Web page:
Cartoons have long existed on the periphery of broadcast television, consigned to the shadowy regions of weekday afternoons and Saturday mornings. The networks' evening programming has been remarkably empty of cartoon series. Indeed, there have been only a pair of prime-time series that have lasted more than two seasons: The Flintstones and The Simpsons. Many of the "television" cartoon characters with which we are the most familiar (Bugs Bunny, Mickey Mouse, Daffy Duck, Popeye, et al.) were not actually designed for television, but, rather, were initially exhibited in cinema theaters. On any given day one may view a short history of theatrical film animation on television--as cartoons from the 1930s and 1940s are juxtaposed with more recent offerings. This results in some odd cultural gaps, such as when a viewer born in the 1980s watches cartoons making jokes about 1930s movie stars and politicians.

Cartoons initially evolved in the teens, but their development was slowed by their prohibitive cost. After all, 24 entire pictures had to be drawn for every second of film. Animation became more economically feasible in 1914 when Earl Hurd patented the animation cel. The cel is a sheet of transparent celluloid that is placed on top of a background drawing. By using cels, the animator need only re-draw the portions of the image that move, thus saving considerable time and expense. The acceptance of the cel was slowed by legal wrangling, however, and comparatively few silent cartoons were made.

At the same time that sound and color film technologies were popularized, studios also found ways to streamline the animation process by using storyboards (small drawings of frames that represented different shots in the cartoon) to plan the cartoon and departmentalizing the steps of the process. Thus, something resembling an assembly line was created for animation, making it much more cost effective. Producer Walt Disney was a leader in using these technologies and devising an efficient mode of cartoon production. Steamboat Willie (1928) was the first significant cartoon with synchronized sound and Flowers and Trees (1932) was the first to use the three-color Technicolor process (which became the cinema's principal color process in the late 1930s). Disney was so protective of these new technologies that he negotiated an exclusive deal with Technicolor; for three years, no other animators could use it.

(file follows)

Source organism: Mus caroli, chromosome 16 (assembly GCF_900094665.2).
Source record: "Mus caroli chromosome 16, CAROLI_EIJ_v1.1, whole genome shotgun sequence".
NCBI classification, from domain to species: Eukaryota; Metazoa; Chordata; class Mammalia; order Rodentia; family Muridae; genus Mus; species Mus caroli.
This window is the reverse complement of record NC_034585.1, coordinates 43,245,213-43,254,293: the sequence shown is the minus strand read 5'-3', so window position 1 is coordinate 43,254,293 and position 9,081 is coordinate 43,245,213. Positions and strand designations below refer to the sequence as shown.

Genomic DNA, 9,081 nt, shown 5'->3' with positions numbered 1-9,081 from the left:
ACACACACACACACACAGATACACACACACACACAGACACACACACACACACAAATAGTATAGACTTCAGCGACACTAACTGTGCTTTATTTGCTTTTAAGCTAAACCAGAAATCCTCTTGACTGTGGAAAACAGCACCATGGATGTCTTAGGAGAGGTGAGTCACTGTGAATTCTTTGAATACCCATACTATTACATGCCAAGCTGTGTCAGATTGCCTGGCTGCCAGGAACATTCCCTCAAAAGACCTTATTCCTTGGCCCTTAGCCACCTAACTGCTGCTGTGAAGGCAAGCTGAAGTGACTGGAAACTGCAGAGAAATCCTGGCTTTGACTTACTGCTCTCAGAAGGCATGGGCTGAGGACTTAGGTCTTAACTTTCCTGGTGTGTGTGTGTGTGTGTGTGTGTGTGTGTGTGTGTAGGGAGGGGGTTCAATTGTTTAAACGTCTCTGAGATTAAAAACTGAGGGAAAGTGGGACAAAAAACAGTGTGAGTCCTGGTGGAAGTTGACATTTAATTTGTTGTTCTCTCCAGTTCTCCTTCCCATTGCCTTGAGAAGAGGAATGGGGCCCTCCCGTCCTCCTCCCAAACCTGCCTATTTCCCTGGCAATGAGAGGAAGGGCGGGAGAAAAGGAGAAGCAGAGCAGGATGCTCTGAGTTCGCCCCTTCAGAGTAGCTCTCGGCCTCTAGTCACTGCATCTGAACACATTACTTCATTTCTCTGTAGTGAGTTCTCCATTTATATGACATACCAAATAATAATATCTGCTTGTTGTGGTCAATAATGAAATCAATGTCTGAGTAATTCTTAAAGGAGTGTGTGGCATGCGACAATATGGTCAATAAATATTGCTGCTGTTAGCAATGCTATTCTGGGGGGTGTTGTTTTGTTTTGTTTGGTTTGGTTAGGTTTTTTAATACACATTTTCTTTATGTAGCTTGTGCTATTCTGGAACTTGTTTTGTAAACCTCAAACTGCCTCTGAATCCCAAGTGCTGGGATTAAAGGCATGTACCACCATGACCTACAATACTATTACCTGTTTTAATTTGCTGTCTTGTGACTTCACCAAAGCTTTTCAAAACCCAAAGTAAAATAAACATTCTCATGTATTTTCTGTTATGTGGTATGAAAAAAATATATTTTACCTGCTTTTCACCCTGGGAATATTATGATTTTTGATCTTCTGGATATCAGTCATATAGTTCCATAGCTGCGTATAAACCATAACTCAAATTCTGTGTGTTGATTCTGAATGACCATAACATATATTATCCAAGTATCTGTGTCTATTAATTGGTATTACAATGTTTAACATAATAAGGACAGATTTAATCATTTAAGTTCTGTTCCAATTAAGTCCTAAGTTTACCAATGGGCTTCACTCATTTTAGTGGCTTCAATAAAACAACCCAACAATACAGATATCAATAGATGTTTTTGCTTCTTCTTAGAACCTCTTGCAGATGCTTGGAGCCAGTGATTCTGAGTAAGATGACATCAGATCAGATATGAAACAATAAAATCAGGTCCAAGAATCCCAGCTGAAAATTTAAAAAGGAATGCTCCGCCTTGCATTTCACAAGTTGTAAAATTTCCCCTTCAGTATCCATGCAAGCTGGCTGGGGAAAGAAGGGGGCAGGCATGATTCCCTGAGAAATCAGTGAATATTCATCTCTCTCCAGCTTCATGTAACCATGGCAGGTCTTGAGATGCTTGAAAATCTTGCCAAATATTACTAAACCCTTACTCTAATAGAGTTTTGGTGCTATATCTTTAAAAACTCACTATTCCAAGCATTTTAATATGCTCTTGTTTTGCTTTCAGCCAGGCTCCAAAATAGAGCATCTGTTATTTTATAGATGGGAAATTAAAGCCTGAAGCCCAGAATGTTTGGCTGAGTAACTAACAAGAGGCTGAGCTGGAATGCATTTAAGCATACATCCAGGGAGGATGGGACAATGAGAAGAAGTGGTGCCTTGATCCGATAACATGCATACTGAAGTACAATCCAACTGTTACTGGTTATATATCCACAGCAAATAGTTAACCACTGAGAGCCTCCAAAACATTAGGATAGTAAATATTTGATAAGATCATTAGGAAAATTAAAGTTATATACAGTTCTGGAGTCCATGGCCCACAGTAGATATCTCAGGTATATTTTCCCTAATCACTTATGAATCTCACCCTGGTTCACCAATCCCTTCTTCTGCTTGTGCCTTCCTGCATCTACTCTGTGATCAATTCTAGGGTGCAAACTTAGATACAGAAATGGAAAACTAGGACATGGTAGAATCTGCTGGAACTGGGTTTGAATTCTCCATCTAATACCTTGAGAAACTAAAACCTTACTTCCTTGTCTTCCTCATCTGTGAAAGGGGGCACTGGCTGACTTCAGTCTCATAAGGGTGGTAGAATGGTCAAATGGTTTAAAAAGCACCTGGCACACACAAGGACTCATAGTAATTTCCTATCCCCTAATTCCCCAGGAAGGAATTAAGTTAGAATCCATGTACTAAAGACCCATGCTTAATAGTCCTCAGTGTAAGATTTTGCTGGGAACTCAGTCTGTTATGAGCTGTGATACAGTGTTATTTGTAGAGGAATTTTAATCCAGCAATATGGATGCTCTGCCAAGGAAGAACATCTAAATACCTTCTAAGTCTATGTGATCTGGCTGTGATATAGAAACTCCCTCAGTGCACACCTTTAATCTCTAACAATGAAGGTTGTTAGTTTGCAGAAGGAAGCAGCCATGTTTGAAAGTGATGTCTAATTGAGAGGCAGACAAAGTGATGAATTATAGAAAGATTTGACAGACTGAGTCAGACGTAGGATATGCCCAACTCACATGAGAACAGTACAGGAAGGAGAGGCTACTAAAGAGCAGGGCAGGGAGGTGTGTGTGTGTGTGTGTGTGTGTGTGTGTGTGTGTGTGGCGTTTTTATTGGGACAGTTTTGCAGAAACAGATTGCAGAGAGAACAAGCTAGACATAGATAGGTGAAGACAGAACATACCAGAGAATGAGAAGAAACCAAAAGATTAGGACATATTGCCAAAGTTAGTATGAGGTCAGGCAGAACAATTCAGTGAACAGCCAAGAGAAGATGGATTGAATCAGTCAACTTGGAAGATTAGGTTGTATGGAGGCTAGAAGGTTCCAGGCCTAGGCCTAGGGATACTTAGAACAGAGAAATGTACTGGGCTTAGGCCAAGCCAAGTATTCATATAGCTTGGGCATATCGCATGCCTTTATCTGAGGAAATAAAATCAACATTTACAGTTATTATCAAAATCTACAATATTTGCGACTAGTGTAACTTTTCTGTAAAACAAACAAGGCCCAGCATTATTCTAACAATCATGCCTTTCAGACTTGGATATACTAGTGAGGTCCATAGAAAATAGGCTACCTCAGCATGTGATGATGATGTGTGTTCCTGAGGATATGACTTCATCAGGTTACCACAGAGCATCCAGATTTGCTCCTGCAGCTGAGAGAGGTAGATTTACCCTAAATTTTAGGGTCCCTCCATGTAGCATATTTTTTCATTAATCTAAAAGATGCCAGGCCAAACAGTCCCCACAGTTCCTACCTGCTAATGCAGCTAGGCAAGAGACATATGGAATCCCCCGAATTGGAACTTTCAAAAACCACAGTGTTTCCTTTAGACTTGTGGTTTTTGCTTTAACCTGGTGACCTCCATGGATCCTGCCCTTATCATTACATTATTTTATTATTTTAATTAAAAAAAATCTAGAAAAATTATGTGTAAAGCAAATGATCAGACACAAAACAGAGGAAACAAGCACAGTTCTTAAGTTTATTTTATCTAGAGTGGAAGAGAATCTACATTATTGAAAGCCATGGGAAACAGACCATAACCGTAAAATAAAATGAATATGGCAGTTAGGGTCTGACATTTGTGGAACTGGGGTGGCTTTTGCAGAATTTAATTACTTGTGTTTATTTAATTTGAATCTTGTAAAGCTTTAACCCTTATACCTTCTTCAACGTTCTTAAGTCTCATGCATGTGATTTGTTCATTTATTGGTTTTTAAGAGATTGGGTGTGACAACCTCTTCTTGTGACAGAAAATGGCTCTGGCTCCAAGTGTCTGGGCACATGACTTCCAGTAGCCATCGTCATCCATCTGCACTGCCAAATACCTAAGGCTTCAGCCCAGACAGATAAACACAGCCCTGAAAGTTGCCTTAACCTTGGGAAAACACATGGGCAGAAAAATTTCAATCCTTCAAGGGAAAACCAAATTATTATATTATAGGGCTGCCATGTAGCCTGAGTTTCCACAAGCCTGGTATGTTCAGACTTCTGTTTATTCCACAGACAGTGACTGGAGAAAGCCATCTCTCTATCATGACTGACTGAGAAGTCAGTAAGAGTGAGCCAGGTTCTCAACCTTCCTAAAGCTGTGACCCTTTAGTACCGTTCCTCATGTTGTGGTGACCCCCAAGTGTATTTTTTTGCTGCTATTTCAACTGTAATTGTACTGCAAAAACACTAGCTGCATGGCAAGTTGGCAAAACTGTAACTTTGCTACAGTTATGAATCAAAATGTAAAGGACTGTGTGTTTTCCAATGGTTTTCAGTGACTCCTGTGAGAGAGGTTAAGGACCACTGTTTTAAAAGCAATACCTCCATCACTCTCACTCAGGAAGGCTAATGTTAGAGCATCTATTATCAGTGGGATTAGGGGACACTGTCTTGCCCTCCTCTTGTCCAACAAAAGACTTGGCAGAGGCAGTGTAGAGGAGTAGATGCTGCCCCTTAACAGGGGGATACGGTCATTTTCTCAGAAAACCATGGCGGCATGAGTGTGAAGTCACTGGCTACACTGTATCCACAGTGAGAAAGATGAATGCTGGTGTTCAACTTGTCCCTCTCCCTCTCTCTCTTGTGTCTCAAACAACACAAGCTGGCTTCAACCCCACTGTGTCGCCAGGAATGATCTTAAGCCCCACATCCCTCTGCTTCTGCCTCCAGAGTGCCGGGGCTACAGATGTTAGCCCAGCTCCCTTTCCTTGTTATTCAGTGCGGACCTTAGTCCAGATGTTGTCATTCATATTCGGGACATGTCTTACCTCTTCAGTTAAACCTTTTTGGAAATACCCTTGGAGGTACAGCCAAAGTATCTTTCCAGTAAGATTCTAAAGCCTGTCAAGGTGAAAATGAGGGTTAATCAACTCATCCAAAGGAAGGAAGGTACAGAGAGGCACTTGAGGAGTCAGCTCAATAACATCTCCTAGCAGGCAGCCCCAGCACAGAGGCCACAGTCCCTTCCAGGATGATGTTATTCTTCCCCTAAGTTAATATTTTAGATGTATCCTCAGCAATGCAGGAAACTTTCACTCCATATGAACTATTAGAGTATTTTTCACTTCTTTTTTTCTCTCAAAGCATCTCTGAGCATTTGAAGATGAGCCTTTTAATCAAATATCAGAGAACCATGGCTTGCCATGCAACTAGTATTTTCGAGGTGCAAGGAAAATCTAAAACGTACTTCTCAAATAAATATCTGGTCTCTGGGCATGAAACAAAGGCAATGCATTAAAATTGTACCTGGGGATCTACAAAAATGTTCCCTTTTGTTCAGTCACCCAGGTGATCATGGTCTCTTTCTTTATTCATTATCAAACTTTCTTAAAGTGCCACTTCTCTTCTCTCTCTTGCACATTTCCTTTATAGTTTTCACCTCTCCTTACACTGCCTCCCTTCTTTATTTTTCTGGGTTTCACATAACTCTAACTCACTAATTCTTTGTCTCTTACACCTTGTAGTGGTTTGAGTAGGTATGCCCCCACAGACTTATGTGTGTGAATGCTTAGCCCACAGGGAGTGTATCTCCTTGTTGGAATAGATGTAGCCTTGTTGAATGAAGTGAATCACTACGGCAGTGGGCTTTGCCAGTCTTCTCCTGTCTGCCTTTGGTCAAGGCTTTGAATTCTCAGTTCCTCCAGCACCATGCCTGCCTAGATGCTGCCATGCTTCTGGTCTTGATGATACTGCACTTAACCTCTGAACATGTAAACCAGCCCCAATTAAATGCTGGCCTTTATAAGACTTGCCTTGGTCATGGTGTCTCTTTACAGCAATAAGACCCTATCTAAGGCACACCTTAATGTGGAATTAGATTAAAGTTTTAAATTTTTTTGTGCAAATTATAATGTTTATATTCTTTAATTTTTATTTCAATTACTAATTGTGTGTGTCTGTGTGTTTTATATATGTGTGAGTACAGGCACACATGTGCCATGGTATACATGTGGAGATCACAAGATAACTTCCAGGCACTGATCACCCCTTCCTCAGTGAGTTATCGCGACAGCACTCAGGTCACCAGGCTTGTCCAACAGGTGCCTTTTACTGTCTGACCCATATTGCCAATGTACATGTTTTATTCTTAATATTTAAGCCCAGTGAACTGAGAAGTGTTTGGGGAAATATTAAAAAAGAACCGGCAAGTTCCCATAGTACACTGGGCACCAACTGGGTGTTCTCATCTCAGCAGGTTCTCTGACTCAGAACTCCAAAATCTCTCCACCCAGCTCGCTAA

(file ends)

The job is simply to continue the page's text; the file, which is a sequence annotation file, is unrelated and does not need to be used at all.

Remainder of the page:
The final key to the success of the cartoon was an effective distribution system. During the silent era, cartoons had been created by small studios with limited access to cinema theaters. In the 1930s, major studios such as Paramount, Warners, Universal, and MGM each signed distribution deals with the cartoon studios, or they created their own cartoon departments--the output of which they then distributed themselves. Since the studios also owned the preeminent theaters and since the standard way of exhibiting films at the time was two feature-length films separated by a newsreel and a cartoon, the animation studios and departments had a steady, constant demand for their product. The late 1930s to 1950s were a "golden era" for the cartoon and it is from this era that most theatrical cartoons on television are drawn.

Cartoons started their emigration to television in the late 1940s when one of the smaller studios (Van Beuren) began marketing their catalogue to early children's programs such as Movies for Small Fry. Other, larger studios were slower to take advantage of the electronic medium. In 1948 the major studios were forced by the U.S. Supreme Court to divest themselves of their theaters--which greatly weakened their ability to distribute their product. In this weakened state, they also had to compete with television for viewers. Disney, however, was among the first of the major cartoon studios to develop a liaison with television networks. Its long-running programs, Disneyland (later known as, among other things, The Wonderful World of Disney) and The Mickey Mouse Club, included cartoons among live action shorts and other materials when they premiered in the mid-1950s. The other studios soon followed suit and, by 1960, most theatrical films and cartoons were also available to be shown on television.